Dear Attorney General Healey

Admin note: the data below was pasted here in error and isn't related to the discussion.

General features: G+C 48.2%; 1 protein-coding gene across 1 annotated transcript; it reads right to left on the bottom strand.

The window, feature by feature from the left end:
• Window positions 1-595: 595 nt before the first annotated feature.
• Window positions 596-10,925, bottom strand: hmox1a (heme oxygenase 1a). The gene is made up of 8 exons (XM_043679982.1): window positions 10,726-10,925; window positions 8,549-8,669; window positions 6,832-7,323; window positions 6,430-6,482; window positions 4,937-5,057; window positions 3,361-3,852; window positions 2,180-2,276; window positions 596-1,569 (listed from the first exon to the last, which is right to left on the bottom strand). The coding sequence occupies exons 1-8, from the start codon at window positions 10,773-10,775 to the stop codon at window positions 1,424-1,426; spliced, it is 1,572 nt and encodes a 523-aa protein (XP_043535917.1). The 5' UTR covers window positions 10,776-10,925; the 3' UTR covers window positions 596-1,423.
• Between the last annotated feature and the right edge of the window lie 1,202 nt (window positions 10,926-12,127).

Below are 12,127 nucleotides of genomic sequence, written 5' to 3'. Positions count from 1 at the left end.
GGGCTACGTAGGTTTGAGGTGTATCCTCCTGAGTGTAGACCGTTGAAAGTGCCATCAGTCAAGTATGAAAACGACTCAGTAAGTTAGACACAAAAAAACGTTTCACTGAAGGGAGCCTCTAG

Dear Attorney General Healey, On March 23rd, the state’s highest court ruled that prisoners who committed murder as juveniles can appeal parole denials to a Superior Court judge and are entitled to legal representation and expert witnesses at their parole hearings, which creates an overwhelming concern for us - the victims’ families. Justices Francis Spina and Robert Cordy both opposed this decision, stating that the court was overstepping its bounds by now making the parole process, which is an executive branch of government, part of the judicial sentencing process. We ask for a clear and definitive explanation on this new ruling. If the SJC did overstep their boundaries, is there any recourse for legal action that we, as a group, can take? Why would the SJC not offer the same representation and support to the victims’ families who plan to attend every parole board hearing? We, like the juvenile homicide offenders, also lack the skills and resources to gather, analyze, and represent our evidence adequately. We are concerned that the survivors of the victims, who have testified in a court of law that convicted these murderers, have been forgotten. Is there a plan for protection moving forward on our behalf? We continue to search for avenues of support regarding the failure to address the retro-activity of those inmates currently incarcerated. We would like an answer as to why juveniles now convicted of first-degree murder with premeditation become parole-eligible in 25 to 30 years. Yet, those inmates who are currently incarcerated are eligible for parole in only 15 years? How is this a balance of justice for the victims who were heinously murdered and the family and friends who had to endure trials and constant media attention? As a group, we have attended hearings at the state house, provided testimonies in person to the senate, hand delivered a petition with over 3,000 signatures opposing parole to the Governor's office, fought for a bipartisan bill to be passed with the support of Senator Bruce Tarr and DA Johnathan Blodgett, which would increase the parole eligibility timeline to a minimum of 35 years vs the current 15 years, attended the voting session at the state house and watched the bill not pass. Yet, we observed the bill presented by Senator Welch pass, which only applies to murders committed in the future. We attended the 2014 Massachusetts Victim Rights Conference and award ceremonies, and an informational parole board meeting presented by Diane Coffey, Director of Victim Services at the MA Parole Board. In an effort to create public awareness, we have created websites, Facebook pages, and individual petitions for each family member we have lost as a result of a juvenile homicide offender. We have gained overwhelming support of the Massachusetts voters in the past year. We feel it is our civic responsibility to provide answers to them. We are relying on you to help clarify the SJC’s latest ruling. What action is necessary to create a more positive balance for the coalition of victims’ families of juvenile homicide? The lack of effort on our behalf is deeply concerning for us, especially when there has been immense effort put forth to accommodate and support the parole and ultimate release of our families’ killers. It was unfortunate to learn of the recent SJC ruling through social media and the Boston Globe and not from any state office. It was also very disconcerting when one of our members contacted her victim advocate, only to be told they had no prior knowledge of the SJC ruling. The family members of homicide victims Beth Brodie, Janet Downing, Amy Carnevale, Lewis Jennings, Bonnie Sue Mitchell, and Virginia Woodward.